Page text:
Women can experience lingering health problems years after workplace sexual harassment or sexual assault, a new study finds.
These health problems can include high blood pressure, poor-quality sleep, anxiety and symptoms of depression, the researchers found after doing medical exams of about 300 women.
The findings are timely given the #MeToo and #TimesUp movements, in which a growing number of women are talking about their sexual harassment and assault experiences, according to a statement about the research, which was published online last week in the journal JAMA Internal Medicine.
“There is a clear correlation between the experience of sexual harassment or sexual assault for a woman and adverse effects on her life, be they physical or mental health consequences,” said Maureen Sayres Van Niel, a women’s psychiatrist practicing in Cambridge, Mass., and president of the American Psychiatric Association Women’s Caucus. She was not involved with the study.
The findings aren’t out of the blue. Researchers have known for years that there is a link between women who experience sexual assault and harassment and later health problems. But much of the previous research relied on self-reported symptoms, meaning that the women might be missing health problems they didn’t known about.
So the research team decided to medically evaluate each woman in the study. They ended up recruiting 304 women from the Pittsburgh area who were between the ages of 40 and 60. None of the them were smokers — smoking increases the risk of cardiovascular disease, which has overlapping symptoms with many of the ones women were checked for in the study.
According to the results, 58 of the women (19 percent) had experienced workplace sexual harassment and 67 of them (22 percent) reported that they had experienced sexual assault. Thirty of the women (10 percent) reported that they had experienced both sexual harassment and assault.
Women who reported being sexually assaulted had nearly threefold greater odds of having symptoms of depression and more than twofold greater odds of higher anxiety and poor sleep on par with insomnia than women who didn’t report experiencing sexual assault, the research showed.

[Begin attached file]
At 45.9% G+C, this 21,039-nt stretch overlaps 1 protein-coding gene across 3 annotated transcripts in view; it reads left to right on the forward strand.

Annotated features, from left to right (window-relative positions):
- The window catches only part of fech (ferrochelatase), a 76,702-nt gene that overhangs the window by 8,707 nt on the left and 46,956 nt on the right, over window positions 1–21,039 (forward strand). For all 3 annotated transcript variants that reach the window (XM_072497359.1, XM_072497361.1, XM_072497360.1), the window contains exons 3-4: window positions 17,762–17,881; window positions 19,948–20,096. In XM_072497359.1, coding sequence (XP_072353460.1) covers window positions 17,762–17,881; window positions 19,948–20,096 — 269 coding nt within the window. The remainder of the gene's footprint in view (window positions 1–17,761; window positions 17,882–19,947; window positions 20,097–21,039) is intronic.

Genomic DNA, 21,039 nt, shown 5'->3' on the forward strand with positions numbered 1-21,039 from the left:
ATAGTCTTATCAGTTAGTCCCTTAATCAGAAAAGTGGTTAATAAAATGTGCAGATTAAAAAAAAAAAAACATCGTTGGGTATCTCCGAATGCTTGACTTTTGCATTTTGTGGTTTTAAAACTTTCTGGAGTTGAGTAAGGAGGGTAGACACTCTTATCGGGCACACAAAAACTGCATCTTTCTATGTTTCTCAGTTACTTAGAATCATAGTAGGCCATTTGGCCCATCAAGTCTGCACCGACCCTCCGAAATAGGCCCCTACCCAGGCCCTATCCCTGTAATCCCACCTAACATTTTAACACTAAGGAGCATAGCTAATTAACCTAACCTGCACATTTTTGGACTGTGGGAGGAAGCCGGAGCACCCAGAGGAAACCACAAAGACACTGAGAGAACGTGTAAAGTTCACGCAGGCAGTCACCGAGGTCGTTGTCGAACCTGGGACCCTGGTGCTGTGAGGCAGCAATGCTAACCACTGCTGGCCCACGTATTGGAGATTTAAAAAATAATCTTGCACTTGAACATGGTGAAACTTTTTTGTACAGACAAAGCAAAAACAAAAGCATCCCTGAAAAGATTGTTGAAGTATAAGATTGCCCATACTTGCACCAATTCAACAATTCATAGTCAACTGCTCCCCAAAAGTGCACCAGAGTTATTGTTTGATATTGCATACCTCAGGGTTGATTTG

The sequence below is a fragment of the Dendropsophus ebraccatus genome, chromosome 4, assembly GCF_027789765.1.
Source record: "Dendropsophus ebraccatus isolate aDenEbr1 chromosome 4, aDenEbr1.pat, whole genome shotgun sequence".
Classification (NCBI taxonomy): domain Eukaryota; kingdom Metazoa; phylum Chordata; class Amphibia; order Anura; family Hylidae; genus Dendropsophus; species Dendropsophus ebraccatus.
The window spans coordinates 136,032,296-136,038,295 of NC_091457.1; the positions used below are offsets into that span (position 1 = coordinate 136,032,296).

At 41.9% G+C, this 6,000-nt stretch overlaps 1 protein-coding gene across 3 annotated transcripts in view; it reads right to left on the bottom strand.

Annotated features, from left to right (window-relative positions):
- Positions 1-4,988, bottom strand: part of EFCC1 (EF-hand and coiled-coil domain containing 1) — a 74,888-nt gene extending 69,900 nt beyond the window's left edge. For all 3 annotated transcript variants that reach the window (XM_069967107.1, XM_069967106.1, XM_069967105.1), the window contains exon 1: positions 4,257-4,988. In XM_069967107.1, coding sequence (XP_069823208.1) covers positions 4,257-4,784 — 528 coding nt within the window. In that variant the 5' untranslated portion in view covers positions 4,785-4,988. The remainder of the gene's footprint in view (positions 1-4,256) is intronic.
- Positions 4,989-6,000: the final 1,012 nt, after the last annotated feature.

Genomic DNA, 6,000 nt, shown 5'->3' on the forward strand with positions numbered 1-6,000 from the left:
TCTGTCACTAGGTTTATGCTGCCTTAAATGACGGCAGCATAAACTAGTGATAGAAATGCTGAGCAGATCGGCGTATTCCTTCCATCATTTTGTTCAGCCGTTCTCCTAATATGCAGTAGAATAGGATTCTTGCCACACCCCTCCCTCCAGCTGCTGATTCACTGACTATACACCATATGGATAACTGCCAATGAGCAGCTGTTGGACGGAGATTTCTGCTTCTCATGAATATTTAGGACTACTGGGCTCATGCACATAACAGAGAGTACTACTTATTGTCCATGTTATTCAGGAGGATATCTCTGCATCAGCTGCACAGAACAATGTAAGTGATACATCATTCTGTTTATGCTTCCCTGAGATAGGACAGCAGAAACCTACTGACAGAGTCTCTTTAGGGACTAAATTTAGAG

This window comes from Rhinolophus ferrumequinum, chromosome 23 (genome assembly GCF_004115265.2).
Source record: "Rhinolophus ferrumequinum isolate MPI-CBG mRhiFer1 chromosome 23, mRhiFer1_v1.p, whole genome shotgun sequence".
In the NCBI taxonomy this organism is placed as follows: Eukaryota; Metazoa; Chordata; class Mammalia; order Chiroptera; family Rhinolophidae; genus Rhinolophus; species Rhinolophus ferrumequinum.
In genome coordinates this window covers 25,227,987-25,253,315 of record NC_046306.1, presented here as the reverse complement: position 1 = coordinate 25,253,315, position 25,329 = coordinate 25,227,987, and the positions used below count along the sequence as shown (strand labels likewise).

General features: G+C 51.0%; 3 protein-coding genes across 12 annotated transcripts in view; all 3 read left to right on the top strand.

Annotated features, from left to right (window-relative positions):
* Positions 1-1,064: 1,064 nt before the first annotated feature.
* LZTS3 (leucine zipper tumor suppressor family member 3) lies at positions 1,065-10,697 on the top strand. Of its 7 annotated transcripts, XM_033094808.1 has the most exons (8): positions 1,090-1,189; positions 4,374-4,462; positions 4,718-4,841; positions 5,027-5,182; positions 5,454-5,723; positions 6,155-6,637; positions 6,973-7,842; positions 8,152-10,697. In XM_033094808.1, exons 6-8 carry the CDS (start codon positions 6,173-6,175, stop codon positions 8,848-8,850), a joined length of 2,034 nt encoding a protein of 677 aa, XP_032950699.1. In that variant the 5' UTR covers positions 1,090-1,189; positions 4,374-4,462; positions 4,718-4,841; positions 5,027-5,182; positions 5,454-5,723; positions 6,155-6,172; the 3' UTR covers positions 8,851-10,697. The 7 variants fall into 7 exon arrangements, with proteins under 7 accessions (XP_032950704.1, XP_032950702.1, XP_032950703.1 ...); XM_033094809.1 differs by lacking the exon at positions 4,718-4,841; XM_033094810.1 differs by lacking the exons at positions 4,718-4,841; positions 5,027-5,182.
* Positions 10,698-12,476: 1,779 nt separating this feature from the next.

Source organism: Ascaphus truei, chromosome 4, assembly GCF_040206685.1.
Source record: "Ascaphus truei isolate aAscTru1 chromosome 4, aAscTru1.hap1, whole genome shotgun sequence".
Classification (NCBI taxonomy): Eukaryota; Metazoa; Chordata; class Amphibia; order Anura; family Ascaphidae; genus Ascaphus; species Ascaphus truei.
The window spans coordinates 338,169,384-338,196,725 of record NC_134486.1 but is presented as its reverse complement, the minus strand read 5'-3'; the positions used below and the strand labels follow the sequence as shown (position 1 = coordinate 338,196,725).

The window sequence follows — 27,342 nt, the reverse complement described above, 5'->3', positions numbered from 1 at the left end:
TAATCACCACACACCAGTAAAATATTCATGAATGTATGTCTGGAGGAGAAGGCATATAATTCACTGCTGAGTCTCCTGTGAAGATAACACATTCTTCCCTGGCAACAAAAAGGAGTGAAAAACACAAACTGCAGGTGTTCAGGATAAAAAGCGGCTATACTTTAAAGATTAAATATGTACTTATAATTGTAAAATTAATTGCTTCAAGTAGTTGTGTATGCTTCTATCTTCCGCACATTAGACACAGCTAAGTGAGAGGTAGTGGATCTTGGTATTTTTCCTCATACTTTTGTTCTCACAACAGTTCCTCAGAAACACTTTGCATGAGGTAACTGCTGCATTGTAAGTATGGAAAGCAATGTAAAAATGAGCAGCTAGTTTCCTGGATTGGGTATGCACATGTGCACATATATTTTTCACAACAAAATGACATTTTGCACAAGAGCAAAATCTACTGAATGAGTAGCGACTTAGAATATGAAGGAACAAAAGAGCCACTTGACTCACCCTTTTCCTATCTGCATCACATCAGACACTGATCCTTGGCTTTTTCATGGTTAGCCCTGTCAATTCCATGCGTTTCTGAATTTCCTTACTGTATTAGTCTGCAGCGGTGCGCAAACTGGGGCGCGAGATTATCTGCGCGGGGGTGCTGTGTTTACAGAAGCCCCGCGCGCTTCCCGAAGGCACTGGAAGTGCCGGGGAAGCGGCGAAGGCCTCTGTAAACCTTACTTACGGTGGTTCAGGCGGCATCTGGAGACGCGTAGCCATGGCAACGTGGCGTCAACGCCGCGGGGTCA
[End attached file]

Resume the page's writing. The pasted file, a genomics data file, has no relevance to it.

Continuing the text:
Meanwhile, women who said they were sexually harassed in the workplace had more than twice the odds of having high blood pressure and showed an 89 percent increase in the odds of having poor-quality sleep compared with women who didn’t experience workplace sexual harassment.
The women who reported workplace sexual harassment were more likely to be college educated, but they also had greater financial strains than the rest of the group, the researchers found. It’s unclear why this is, but it’s possible that these highly educated women worked in male-dominated fields and may also be more knowledgeable about what constitutes sexual harassment, lead study author Rebecca Thurston, a professor of psychiatry, clinical and translational science, epidemiology and psychology at the University of Pittsburgh, and her colleagues wrote in the study.
But the findings are correlational, so the researchers cannot say for sure that sexual assault and harassment cause poor health. What’s more, the study had a relatively small sample size, Van Niel told Live Science.
Even so, the findings are a step forward for research on women’s health, Van Niel said. She noted that the study adds to the idea that stressful events such as sexual harassment and assault may explain why women tend to have twice the prevalence of anxiety and depression as men do.